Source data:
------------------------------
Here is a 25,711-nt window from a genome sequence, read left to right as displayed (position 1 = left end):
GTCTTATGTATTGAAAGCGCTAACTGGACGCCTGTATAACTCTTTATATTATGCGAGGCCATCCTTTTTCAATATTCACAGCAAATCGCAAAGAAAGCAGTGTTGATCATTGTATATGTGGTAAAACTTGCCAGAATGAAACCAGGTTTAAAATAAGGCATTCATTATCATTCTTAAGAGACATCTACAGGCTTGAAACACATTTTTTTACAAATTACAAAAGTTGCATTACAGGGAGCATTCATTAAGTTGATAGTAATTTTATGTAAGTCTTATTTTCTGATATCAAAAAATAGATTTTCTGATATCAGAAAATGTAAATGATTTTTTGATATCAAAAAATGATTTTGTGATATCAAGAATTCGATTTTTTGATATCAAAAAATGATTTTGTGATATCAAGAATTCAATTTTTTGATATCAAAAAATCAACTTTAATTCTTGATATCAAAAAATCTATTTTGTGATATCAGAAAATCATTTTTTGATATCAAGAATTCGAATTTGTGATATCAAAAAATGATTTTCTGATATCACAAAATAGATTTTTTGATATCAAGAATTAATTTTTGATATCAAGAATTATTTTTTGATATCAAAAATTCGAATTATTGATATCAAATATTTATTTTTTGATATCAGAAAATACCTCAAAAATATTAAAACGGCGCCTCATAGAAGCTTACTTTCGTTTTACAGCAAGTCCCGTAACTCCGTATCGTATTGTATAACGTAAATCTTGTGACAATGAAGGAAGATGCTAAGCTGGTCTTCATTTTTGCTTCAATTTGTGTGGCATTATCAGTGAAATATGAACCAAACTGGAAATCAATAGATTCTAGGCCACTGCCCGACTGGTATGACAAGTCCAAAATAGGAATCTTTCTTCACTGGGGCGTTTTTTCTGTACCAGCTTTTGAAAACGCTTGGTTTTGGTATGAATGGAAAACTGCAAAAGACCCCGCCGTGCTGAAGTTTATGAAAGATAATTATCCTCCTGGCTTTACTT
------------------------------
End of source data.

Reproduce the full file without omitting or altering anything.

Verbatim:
Here is a 25,711-nt window from a genome sequence, read left to right as displayed (position 1 = left end):
GTCTTATGTATTGAAAGCGCTAACTGGACGCCTGTATAACTCTTTATATTATGCGAGGCCATCCTTTTTCAATATTCACAGCAAATCGCAAAGAAAGCAGTGTTGATCATTGTATATGTGGTAAAACTTGCCAGAATGAAACCAGGTTTAAAATAAGGCATTCATTATCATTCTTAAGAGACATCTACAGGCTTGAAACACATTTTTTTACAAATTACAAAAGTTGCATTACAGGGAGCATTCATTAAGTTGATAGTAATTTTATGTAAGTCTTATTTTCTGATATCAAAAAATAGATTTTCTGATATCAGAAAATGTAAATGATTTTTTGATATCAAAAAATGATTTTGTGATATCAAGAATTCGATTTTTTGATATCAAAAAATGATTTTGTGATATCAAGAATTCAATTTTTTGATATCAAAAAATCAACTTTAATTCTTGATATCAAAAAATCTATTTTGTGATATCAGAAAATCATTTTTTGATATCAAGAATTCGAATTTGTGATATCAAAAAATGATTTTCTGATATCACAAAATAGATTTTTTGATATCAAGAATTAATTTTTGATATCAAGAATTATTTTTTGATATCAAAAATTCGAATTATTGATATCAAATATTTATTTTTTGATATCAGAAAATACCTCAAAAATATTAAAACGGCGCCTCATAGAAGCTTACTTTCGTTTTACAGCAAGTCCCGTAACTCCGTATCGTATTGTATAACGTAAATCTTGTGACAATGAAGGAAGATGCTAAGCTGGTCTTCATTTTTGCTTCAATTTGTGTGGCATTATCAGTGAAATATGAACCAAACTGGAAATCAATAGATTCTAGGCCACTGCCCGACTGGTATGACAAGTCCAAAATAGGAATCTTTCTTCACTGGGGCGTTTTTTCTGTACCAGCTTTTGAAAACGCTTGGTTTTGGTATGAATGGAAAACTGCAAAAGACCCCGCCGTGCTGAAGTTTATGAAAGATAATTATCCTCCTGGCTTTACTT